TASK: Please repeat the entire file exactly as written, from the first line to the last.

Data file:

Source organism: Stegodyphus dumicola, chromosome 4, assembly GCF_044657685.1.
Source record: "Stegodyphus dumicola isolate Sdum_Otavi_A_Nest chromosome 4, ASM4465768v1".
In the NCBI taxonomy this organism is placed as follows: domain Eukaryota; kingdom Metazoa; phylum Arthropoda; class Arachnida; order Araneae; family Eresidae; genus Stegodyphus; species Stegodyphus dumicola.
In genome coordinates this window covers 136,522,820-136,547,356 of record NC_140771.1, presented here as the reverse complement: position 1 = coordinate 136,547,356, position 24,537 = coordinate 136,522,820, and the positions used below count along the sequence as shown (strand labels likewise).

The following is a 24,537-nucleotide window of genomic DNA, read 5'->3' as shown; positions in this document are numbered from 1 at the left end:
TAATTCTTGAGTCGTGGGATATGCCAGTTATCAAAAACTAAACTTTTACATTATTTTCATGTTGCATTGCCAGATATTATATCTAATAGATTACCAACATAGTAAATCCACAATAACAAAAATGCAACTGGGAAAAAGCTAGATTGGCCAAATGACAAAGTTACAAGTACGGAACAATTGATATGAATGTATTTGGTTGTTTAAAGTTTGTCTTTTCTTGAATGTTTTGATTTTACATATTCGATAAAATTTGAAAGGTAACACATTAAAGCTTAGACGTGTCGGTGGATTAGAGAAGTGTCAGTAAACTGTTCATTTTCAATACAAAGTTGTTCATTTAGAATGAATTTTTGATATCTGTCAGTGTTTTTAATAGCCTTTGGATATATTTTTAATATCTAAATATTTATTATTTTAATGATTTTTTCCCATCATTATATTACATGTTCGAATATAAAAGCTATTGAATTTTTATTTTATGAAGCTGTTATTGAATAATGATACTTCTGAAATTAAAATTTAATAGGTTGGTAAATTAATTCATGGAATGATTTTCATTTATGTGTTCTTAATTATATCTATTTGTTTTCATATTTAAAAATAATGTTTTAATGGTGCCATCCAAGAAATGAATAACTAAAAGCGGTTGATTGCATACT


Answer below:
Source organism: Stegodyphus dumicola, chromosome 4, assembly GCF_044657685.1.
Source record: "Stegodyphus dumicola isolate Sdum_Otavi_A_Nest chromosome 4, ASM4465768v1".
In the NCBI taxonomy this organism is placed as follows: domain Eukaryota; kingdom Metazoa; phylum Arthropoda; class Arachnida; order Araneae; family Eresidae; genus Stegodyphus; species Stegodyphus dumicola.
In genome coordinates this window covers 136,522,820-136,547,356 of record NC_140771.1, presented here as the reverse complement: position 1 = coordinate 136,547,356, position 24,537 = coordinate 136,522,820, and the positions used below count along the sequence as shown (strand labels likewise).

The following is a 24,537-nucleotide window of genomic DNA, read 5'->3' as shown; positions in this document are numbered from 1 at the left end:
TAATTCTTGAGTCGTGGGATATGCCAGTTATCAAAAACTAAACTTTTACATTATTTTCATGTTGCATTGCCAGATATTATATCTAATAGATTACCAACATAGTAAATCCACAATAACAAAAATGCAACTGGGAAAAAGCTAGATTGGCCAAATGACAAAGTTACAAGTACGGAACAATTGATATGAATGTATTTGGTTGTTTAAAGTTTGTCTTTTCTTGAATGTTTTGATTTTACATATTCGATAAAATTTGAAAGGTAACACATTAAAGCTTAGACGTGTCGGTGGATTAGAGAAGTGTCAGTAAACTGTTCATTTTCAATACAAAGTTGTTCATTTAGAATGAATTTTTGATATCTGTCAGTGTTTTTAATAGCCTTTGGATATATTTTTAATATCTAAATATTTATTATTTTAATGATTTTTTCCCATCATTATATTACATGTTCGAATATAAAAGCTATTGAATTTTTATTTTATGAAGCTGTTATTGAATAATGATACTTCTGAAATTAAAATTTAATAGGTTGGTAAATTAATTCATGGAATGATTTTCATTTATGTGTTCTTAATTATATCTATTTGTTTTCATATTTAAAAATAATGTTTTAATGGTGCCATCCAAGAAATGAATAACTAAAAGCGGTTGATTGCATACT